Croquet needed at the Summer Olympics

Maybe croquet could improve the ratings for the 2021 Summer Olympics?

Please allow me to explain.

The COVID-delayed 2020 Olympics are on track to be the lowest watched games of the 21st century, according to marketing research firm Zeta Global. The company has found that “More than 60 percent of Americans were unable to express excitement or interest in the summer games, and at least 45 percent of Americans confirmed they are not looking forward to the Games in any capacity.”

That’s a shame, to be sure. Billions of yen have been spent by the Japanese to host the Games. And the finest athletes in the world — gymnasts and sprinters to skateboarders — have been preparing their entire lives for these competitions. Their excellence and dedication alone should motivate us to tune in.

But a combination of COVID concerns and woke athletes using their platform for political protests has dampened enthusiasm for the Summer Games for the average American.

So why not bring back croquet?

Most people have played the game at a picnic or backyard barbecue. None of us were ever very good at it, and it gets pretty complicated if you want to play by the official rules. But I bet many people would enjoy watching well-practiced pros play it in the Olympics.

Croquet, variations of which are played around the world, is not unprecedented as an Olympic sport. It was included in the 1900 games, but never made the Olympics schedule again. I admit it’s not exactly an exciting contact sport, or much of a sport at all, but that makes it a perfect game for a modern-day Olympics. For starters, croquet is as egalitarian as any sport can get and is so simple anyone can play it — young, old, male, female.

Imagine an octogenarian “striker” from Wales wearing black socks and sandals competing against a 10-year-old heiress from Beverly Hills or a sheik from Qatar. If that doesn’t sound like compelling TV, I don’t know what does.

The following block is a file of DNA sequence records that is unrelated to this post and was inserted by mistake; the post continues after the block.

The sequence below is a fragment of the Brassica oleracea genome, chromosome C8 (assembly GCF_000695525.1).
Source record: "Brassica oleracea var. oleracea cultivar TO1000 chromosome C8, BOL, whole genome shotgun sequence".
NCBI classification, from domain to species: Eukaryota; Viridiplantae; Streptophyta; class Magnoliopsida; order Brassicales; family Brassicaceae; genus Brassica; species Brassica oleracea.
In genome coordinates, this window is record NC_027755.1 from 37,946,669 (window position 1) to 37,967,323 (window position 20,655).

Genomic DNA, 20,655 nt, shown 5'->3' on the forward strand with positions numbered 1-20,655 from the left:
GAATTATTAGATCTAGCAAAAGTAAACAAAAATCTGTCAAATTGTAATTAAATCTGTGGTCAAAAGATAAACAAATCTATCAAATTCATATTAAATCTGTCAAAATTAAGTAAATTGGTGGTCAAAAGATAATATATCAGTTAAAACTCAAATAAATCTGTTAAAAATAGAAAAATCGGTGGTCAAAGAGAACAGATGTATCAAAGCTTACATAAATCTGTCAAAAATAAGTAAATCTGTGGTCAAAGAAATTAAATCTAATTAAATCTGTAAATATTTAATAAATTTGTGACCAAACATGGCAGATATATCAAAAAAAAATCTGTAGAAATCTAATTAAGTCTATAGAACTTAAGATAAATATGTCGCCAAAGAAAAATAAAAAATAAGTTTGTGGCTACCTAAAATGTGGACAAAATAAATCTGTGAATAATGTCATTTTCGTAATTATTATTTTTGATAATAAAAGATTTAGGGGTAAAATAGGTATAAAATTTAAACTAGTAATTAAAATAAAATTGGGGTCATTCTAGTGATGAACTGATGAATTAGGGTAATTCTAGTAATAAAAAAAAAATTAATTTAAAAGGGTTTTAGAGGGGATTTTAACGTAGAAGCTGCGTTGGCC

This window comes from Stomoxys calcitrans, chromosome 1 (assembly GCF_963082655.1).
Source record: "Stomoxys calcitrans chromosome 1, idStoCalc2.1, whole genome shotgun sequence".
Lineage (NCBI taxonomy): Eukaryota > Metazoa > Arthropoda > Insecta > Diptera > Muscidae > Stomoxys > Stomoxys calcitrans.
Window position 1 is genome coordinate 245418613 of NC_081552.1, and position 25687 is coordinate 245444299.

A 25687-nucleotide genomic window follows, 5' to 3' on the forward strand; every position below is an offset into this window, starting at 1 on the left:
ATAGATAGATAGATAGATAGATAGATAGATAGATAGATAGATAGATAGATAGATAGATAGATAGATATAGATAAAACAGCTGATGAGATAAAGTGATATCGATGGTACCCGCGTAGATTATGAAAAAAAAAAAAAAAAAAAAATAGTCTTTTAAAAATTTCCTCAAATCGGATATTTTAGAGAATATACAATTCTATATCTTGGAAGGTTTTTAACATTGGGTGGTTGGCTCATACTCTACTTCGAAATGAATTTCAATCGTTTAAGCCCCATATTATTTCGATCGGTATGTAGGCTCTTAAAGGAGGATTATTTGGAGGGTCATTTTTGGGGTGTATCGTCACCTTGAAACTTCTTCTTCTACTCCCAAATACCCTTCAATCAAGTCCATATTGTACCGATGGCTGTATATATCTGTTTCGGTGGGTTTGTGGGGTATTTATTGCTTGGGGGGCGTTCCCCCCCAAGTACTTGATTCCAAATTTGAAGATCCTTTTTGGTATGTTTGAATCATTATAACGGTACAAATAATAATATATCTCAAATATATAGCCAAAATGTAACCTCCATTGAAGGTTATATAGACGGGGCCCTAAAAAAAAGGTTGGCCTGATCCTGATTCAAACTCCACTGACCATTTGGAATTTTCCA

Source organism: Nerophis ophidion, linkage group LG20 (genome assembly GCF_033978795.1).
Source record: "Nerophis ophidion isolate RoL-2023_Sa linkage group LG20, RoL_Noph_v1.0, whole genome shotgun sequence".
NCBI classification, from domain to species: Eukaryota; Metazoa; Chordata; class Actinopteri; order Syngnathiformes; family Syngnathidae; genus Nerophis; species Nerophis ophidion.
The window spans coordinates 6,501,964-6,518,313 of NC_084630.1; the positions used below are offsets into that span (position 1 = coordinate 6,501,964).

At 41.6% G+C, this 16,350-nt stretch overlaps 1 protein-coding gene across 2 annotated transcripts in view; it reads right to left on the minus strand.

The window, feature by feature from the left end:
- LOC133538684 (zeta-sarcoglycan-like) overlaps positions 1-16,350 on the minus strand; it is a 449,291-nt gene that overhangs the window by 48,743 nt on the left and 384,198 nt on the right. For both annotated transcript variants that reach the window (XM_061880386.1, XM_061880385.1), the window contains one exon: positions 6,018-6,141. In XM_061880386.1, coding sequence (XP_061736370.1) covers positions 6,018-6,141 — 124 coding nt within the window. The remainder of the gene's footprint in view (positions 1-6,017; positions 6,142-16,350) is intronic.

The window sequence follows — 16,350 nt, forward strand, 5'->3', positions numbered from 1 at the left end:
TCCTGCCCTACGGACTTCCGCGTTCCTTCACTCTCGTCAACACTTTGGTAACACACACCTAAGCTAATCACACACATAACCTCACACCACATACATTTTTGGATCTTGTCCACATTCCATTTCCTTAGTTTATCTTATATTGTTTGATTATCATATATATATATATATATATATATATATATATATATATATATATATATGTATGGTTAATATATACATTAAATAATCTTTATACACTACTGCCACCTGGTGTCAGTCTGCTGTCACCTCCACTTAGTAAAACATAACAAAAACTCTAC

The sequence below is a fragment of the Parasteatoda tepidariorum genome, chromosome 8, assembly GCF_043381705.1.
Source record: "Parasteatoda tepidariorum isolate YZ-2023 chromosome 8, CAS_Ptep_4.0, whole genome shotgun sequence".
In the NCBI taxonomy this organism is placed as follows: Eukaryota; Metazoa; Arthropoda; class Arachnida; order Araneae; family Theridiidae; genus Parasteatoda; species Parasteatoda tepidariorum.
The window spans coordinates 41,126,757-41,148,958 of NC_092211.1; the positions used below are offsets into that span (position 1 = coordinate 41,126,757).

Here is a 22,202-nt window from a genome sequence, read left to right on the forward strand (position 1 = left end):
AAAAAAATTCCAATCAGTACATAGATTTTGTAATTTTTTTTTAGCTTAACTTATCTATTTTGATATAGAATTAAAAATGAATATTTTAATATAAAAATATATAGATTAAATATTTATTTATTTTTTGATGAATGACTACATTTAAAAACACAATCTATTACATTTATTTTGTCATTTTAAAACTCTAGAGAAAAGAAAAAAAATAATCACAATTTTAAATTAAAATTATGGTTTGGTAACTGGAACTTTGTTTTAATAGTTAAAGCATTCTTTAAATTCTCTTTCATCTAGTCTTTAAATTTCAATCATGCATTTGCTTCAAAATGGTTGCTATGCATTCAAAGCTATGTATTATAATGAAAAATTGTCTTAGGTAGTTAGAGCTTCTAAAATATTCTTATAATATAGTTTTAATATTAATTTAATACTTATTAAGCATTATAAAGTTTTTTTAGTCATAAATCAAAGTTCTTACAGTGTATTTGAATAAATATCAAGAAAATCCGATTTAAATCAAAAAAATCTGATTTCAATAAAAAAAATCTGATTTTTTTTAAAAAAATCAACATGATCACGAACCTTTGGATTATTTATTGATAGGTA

Seriously though, in these touchy political times when everyone is so easily offended by everything, maybe croquet could cool things down and bring us back to our senses. If a striker in a televised croquet match were to take a knee to signal a political protest for the cameras, for instance, nobody would know. Viewers might think she was merely tying her croquet shoes or eyeing up the best pathway to knock the wooden ball through a hoop with her mallet.

Croquet is a civilized game, but on an amateur level it can get intensely competitive, especially after a few beers. Friendly matches have been known to cause heated disputes resulting in family members not talking to each other for months.

But most of the game’s best backyard moments involve some sort of comic relief.

I’ve seen unruly players, including my beer-bellied Uncle John, get so frustrated they eventually yell “fore!” and smack the ball into the weeds or a neighbor’s yard.

Though I joke about putting croquet on the Olympics schedule, watching a few hours of the laid-back game on TV would bring much needed levity and calm to a COVID-wracked world that is in dire need of both.

After all, in what other sport, during the heat of battle, is it possible to consume hot dogs and potato salad? Plus, as far as I am concerned, any athletic event that has a legitimate reason for players to say “hold my beer” is one I’m going to enjoy.

Tom Purcell is an author and humor columnist for the Pittsburgh Tribune-Review. Email him at